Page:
On Friday night, however, the Nationals accomplished something that has never been done before.
In the eighth inning of their win over the Giants, the Nats pulled off a 3-3-5 triple play.
It looked routine, but it was something that no baseball player has ever pulled off before:
That's just crazy.
[RELATED: Nats place C Jose Lobaton on disabled list]
SAN FRANCISCO (AP) -- The Washington Nationals made history by turning the first 3-3-5 triple play ever in the major leagues then watched as third baseman Anthony Rendon tossed the ball from the milestone moment into the crowd at AT&T Park.
Getting a second straight win over the Giants and securing their hold on the second-best record in baseball was far more important than the souvenir to manager Dusty Baker and his ballclub.
Washington turned the first triple play in its 12-season history, holding on in the eighth inning to help preserve a strong outing by Max Scherzer and beat San Francisco 4-1 on Friday night.
"Crazy," Zimmerman said. "Couldn't have happened at a better time for us. Great job by Sammy (Solis) coming in and getting two pitches and three outs."
The Giants loaded the bases in the eighth with two walks sandwiched around a single. Brandon Crawford then lined an 0-1 pitch from Sammy Solis to first baseman Ryan Zimmerman, who had entered the game moments earlier as a part of a double switch.
Zimmerman quickly stepped on first base for the second out then threw to third baseman Anthony Rendon to catch Denard Span to complete the triple play.
"Once I caught it I knew I had the double play," said Zimmerman, who was moved a few steps back before Crawford swung. "Then Tony was jumping up and down with a smile on his face so I just tossed the ball over to him. Got out of a jam just like that."
It was the first 3-3-5 triple play in history, according to Sabr.org, and alos the first Baker has ever seen as a player or manager.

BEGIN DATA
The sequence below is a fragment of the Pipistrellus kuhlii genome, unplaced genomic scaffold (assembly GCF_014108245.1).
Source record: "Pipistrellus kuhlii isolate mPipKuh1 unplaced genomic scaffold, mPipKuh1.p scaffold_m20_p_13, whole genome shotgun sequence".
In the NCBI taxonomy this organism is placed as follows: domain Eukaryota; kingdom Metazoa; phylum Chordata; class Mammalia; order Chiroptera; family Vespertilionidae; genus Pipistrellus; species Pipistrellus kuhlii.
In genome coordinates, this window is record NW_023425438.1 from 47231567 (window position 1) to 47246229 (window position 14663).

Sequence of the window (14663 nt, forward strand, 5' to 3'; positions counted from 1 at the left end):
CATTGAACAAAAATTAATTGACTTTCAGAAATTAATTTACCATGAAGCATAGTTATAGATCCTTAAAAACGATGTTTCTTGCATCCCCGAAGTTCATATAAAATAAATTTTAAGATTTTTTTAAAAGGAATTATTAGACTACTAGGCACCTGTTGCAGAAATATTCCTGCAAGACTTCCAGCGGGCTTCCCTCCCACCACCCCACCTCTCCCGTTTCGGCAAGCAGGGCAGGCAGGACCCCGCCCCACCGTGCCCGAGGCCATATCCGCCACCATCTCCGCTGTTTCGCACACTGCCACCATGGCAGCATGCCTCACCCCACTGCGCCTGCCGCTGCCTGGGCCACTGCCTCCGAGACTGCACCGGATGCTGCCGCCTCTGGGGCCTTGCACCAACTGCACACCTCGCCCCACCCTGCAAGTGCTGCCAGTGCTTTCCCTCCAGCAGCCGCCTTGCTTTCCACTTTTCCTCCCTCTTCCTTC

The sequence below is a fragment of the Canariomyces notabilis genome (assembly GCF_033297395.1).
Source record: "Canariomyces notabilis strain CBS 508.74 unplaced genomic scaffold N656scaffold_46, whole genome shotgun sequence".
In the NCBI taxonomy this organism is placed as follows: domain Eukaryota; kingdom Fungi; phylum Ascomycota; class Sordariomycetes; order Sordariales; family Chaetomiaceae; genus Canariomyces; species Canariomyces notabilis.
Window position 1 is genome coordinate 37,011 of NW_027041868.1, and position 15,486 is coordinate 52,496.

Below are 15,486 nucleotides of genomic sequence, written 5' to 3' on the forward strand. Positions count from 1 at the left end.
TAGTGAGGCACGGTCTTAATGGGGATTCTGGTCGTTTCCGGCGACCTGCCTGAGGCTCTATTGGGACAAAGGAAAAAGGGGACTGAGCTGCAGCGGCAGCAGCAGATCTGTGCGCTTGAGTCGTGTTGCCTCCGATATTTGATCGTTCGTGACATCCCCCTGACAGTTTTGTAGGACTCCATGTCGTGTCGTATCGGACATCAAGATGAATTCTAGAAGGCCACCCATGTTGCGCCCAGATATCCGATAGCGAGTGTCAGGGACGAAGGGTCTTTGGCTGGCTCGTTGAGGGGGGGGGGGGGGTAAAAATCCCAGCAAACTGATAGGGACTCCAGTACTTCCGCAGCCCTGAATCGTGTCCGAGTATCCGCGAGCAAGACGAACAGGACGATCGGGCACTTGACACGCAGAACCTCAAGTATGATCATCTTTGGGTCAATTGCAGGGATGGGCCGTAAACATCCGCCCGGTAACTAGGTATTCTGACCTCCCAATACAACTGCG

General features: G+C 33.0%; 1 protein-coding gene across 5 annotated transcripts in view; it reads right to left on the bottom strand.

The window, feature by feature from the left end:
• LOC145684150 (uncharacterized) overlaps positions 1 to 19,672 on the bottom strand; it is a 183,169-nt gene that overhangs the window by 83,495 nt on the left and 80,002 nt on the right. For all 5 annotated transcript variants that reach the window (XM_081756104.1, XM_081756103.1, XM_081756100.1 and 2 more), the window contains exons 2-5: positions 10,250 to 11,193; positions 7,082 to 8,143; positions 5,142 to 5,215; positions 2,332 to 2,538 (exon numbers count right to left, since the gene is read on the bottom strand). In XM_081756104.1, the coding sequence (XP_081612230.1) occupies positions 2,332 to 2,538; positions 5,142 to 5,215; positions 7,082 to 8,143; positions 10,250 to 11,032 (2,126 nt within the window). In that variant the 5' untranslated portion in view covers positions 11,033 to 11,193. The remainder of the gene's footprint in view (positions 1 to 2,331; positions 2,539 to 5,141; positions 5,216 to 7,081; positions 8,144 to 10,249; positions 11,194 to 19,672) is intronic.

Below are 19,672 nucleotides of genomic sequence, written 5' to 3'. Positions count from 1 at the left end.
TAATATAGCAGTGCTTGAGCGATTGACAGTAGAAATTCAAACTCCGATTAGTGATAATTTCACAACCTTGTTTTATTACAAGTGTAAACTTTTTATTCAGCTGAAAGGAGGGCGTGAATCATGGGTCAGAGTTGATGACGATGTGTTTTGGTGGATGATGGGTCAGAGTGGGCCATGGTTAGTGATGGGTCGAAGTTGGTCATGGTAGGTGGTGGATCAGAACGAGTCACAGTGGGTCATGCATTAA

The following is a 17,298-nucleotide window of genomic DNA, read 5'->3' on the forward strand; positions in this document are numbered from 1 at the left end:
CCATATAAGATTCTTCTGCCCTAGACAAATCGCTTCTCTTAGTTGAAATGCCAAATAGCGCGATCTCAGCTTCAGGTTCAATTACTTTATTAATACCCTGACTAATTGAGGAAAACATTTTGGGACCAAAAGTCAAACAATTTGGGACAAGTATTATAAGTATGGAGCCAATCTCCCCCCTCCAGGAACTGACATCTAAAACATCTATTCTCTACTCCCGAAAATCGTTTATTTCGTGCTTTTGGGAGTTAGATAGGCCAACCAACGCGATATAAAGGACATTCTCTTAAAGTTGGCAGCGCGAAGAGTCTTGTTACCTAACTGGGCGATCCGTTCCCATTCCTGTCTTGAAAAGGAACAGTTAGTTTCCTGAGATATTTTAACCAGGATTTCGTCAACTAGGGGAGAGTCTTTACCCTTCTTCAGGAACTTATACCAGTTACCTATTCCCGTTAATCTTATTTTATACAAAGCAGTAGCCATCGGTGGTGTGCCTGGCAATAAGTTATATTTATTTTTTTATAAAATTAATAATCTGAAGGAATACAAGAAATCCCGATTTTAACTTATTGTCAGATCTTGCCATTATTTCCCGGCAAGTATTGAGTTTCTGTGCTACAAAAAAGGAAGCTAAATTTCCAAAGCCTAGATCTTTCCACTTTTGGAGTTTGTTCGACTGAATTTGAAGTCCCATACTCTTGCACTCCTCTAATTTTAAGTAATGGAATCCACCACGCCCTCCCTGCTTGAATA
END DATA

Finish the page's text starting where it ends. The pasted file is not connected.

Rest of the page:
"There was one other one but I went to the bathroom and missed it," Baker said.
Scherzer (11-6) had lost four of his five career starts against the Giants and a no-decision in Game 4 of the 2012 World Series before holding San Francisco to one run over seven innings.
The four-time All-Star retired 14 of the final 16 batters he faced and finished with six strikeouts and two walks.
Over his last six starts Scherzer has allowed just five earned runs in 41 1/3 innings.
"Once we got that lead he knows how to smell the finish line," Baker said. "Max was awesome."
Four relievers combined to retire eight batters.
Four players had two hits apiece for the Giants. San Francisco fell to 2-11 since the All-Star break.
San Francisco put two runners on base in the ninth but Shawn Kelly struck out Eduardo Nunez -- making his Giants debut -- for his sixth save.
"We're just having a hard time getting runners in," Giants manager Bruce Bochy said. "It's a tough go but you have to be big boys and come out here and put your big boy pants on and keep fighting. That's all you can do."
Jayson Werth had two hits for the Nationals to extend his on-base streak to 32 games, tied with Boston's Dustin Pedroia for the longest active streak in the majors, and Ben Revere hit a tiebreaking single in the fifth.
Daniel Murphy added an RBI triple while Wilson Ramos doubled and scored to help the Nationals win their second straight in this four-game series between division leaders.